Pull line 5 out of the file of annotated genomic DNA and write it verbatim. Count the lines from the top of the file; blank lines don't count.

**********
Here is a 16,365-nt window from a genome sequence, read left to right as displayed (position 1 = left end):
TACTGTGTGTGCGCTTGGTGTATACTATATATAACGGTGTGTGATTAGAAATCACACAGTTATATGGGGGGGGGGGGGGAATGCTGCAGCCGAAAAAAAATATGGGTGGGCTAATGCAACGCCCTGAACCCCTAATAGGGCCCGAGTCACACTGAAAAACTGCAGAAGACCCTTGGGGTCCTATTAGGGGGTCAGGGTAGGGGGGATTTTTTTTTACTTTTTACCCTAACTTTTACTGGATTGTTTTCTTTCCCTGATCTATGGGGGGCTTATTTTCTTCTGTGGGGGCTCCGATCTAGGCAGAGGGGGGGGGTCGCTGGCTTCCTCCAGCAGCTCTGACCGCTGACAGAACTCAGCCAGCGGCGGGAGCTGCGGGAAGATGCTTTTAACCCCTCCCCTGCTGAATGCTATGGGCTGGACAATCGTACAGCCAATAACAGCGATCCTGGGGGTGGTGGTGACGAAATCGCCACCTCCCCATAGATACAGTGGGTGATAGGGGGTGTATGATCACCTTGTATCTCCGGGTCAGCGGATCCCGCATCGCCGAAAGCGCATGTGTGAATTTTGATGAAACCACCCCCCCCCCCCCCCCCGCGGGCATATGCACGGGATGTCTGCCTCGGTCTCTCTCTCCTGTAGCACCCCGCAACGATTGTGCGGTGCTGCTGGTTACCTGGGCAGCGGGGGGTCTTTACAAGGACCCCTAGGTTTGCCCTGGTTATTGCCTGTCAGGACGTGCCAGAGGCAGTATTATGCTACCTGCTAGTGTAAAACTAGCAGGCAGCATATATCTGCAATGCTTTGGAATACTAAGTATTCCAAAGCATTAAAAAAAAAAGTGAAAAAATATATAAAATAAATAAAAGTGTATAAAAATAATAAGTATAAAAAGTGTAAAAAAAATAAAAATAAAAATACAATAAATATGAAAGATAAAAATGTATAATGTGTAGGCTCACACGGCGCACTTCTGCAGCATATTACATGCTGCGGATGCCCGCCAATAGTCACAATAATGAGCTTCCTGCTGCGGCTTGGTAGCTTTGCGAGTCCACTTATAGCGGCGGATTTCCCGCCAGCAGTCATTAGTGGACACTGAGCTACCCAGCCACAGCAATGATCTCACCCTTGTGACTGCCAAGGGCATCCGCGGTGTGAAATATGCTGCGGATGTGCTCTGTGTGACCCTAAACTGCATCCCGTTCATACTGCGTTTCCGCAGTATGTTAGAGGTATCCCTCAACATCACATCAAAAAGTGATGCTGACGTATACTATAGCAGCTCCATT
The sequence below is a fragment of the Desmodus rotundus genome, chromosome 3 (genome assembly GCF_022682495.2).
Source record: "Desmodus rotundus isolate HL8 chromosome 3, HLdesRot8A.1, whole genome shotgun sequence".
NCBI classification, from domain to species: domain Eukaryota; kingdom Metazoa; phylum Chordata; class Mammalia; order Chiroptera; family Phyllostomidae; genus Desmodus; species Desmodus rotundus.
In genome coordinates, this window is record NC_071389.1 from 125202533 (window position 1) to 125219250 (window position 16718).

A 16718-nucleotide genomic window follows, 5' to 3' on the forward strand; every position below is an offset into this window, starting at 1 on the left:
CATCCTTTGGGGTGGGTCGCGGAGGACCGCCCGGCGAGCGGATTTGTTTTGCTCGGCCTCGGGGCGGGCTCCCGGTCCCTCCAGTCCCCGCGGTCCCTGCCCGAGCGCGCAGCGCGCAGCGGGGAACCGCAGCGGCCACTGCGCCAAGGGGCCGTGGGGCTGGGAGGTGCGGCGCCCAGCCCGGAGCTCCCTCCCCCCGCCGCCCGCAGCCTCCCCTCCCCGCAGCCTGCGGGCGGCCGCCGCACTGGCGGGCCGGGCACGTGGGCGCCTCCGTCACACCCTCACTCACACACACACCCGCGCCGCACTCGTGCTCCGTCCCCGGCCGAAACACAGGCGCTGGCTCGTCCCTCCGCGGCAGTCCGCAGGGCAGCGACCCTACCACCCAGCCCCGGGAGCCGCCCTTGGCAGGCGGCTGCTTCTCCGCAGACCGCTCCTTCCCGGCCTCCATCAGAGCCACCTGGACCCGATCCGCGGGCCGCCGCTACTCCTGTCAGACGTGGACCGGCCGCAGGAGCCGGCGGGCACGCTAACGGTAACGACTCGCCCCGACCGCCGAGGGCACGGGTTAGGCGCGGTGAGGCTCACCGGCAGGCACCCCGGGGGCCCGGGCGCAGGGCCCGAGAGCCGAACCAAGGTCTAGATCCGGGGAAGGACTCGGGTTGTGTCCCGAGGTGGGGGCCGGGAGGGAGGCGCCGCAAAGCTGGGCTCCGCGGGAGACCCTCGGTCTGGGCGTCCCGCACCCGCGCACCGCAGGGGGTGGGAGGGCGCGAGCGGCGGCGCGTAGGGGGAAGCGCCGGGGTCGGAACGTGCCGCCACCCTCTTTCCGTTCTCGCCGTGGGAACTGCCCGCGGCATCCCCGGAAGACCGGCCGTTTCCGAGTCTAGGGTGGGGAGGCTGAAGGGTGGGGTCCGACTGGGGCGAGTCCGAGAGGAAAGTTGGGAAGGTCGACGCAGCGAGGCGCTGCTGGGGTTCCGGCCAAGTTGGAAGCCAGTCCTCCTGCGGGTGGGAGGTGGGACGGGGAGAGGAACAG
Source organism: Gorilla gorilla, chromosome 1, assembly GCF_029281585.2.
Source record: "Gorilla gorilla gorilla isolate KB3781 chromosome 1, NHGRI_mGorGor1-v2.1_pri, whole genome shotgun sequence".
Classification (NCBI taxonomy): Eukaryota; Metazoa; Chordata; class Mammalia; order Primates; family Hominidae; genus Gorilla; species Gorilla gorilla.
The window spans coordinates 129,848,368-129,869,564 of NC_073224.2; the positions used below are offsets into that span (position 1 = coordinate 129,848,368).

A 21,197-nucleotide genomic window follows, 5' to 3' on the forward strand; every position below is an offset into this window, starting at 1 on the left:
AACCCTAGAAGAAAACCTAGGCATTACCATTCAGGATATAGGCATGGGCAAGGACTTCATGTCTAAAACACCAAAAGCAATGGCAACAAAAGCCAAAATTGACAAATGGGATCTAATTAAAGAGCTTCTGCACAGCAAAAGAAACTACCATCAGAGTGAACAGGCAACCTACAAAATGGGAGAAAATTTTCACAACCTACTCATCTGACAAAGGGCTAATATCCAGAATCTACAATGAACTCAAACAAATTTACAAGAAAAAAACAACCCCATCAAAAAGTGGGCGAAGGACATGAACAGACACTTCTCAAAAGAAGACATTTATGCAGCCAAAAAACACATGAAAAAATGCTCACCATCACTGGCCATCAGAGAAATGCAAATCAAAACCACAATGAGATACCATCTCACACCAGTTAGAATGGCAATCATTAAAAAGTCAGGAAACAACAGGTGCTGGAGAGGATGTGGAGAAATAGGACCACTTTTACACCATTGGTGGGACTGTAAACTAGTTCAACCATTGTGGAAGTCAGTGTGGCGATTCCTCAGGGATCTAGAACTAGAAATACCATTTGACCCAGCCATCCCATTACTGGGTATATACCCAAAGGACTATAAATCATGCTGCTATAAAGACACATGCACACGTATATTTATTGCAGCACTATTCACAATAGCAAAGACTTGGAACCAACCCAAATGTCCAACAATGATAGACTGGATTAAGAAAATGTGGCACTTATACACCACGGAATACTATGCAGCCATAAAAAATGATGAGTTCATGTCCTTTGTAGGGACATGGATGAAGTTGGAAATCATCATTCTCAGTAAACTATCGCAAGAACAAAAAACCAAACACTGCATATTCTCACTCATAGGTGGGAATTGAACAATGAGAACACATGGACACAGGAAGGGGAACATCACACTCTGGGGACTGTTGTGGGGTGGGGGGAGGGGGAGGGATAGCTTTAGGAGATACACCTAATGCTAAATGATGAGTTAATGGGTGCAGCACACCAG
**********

NCBI classification, from domain to species: domain Eukaryota; kingdom Metazoa; phylum Chordata; class Mammalia; order Chiroptera; family Phyllostomidae; genus Desmodus; species Desmodus rotundus.